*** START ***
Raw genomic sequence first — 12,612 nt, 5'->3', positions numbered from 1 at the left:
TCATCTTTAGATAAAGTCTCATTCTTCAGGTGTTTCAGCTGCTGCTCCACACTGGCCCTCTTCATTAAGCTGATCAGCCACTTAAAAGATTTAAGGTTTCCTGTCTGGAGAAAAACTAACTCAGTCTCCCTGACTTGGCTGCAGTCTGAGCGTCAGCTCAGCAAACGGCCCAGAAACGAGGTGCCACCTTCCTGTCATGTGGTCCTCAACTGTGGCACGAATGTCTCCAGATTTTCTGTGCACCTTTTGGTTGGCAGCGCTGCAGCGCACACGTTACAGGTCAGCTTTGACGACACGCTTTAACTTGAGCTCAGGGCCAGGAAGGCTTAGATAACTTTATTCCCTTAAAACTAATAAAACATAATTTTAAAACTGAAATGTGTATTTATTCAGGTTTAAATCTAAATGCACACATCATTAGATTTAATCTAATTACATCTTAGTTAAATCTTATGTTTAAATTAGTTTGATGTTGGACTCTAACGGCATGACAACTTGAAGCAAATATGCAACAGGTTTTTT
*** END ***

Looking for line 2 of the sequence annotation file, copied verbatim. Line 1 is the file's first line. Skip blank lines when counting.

TCATCTTTAGATAAAGTCTCATTCTTCAGGTGTTTCAGCTGCTGCTCCACACTGGCCCTCTTCATTAAGCTGATCAGCCACTTAAAAGATTTAAGGTTTCCTGTCTGGAGAAAAACTAACTCAGTCTCCCTGACTTGGCTGCAGTCTGAGCGTCAGCTCAGCAAACGGCCCAGAAACGAGGTGCCACCTTCCTGTCATGTGGTCCTCAACTGTGGCACGAATGTCTCCAGATTTTCTGTGCACCTTTTGGTTGGCAGCGCTGCAGCGCACACGTTACAGGTCAGCTTTGACGACACGCTTTAACTTGAGCTCAGGGCCAGGAAGGCTTAGATAACTTTATTCCCTTAAAACTAATAAAACATAATTTTAAAACTGAAATGTGTATTTATTCAGGTTTAAATCTAAATGCACACATCATTAGATTTAATCTAATTACATCTTAGTTAAATCTTATGTTTAAATTAGTTTGATGTTGGACTCTAACGGCATGACAACTTGAAGCAAATATGCAACAGGTTTTTT